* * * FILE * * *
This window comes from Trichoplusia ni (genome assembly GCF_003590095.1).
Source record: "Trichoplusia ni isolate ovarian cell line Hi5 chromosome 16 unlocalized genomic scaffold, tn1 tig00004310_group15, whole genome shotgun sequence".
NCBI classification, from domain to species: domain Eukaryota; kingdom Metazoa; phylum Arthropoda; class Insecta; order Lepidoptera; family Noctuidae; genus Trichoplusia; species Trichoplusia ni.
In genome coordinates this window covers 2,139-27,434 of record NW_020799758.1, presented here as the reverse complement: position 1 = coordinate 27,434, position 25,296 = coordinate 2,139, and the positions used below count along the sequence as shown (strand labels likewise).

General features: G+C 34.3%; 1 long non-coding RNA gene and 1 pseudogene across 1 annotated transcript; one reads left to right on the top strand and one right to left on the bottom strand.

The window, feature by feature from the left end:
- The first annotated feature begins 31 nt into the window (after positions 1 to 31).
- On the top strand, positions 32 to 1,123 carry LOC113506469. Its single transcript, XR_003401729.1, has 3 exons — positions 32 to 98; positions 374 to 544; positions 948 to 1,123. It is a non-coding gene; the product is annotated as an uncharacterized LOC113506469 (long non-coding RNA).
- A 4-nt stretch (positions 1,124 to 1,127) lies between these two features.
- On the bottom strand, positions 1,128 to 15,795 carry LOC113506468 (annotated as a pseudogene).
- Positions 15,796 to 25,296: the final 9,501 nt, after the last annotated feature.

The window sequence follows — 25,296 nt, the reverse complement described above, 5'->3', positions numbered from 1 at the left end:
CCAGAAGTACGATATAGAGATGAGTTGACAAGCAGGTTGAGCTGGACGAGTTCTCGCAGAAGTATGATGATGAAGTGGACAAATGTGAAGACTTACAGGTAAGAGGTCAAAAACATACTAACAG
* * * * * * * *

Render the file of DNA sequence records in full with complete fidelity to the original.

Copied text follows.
This window comes from Trichoplusia ni (genome assembly GCF_003590095.1).
Source record: "Trichoplusia ni isolate ovarian cell line Hi5 chromosome 16 unlocalized genomic scaffold, tn1 tig00004310_group15, whole genome shotgun sequence".
NCBI classification, from domain to species: domain Eukaryota; kingdom Metazoa; phylum Arthropoda; class Insecta; order Lepidoptera; family Noctuidae; genus Trichoplusia; species Trichoplusia ni.
In genome coordinates this window covers 2,139-27,434 of record NW_020799758.1, presented here as the reverse complement: position 1 = coordinate 27,434, position 25,296 = coordinate 2,139, and the positions used below count along the sequence as shown (strand labels likewise).

General features: G+C 34.3%; 1 long non-coding RNA gene and 1 pseudogene across 1 annotated transcript; one reads left to right on the top strand and one right to left on the bottom strand.

The window, feature by feature from the left end:
- The first annotated feature begins 31 nt into the window (after positions 1 to 31).
- On the top strand, positions 32 to 1,123 carry LOC113506469. Its single transcript, XR_003401729.1, has 3 exons — positions 32 to 98; positions 374 to 544; positions 948 to 1,123. It is a non-coding gene; the product is annotated as an uncharacterized LOC113506469 (long non-coding RNA).
- A 4-nt stretch (positions 1,124 to 1,127) lies between these two features.
- On the bottom strand, positions 1,128 to 15,795 carry LOC113506468 (annotated as a pseudogene).
- Positions 15,796 to 25,296: the final 9,501 nt, after the last annotated feature.

The window sequence follows — 25,296 nt, the reverse complement described above, 5'->3', positions numbered from 1 at the left end:
CCAGAAGTACGATATAGAGATGAGTTGACAAGCAGGTTGAGCTGGACGAGTTCTCGCAGAAGTATGATGATGAAGTGGACAAATGTGAAGACTTACAGGTAAGAGGTCAAAAACATACTAACAG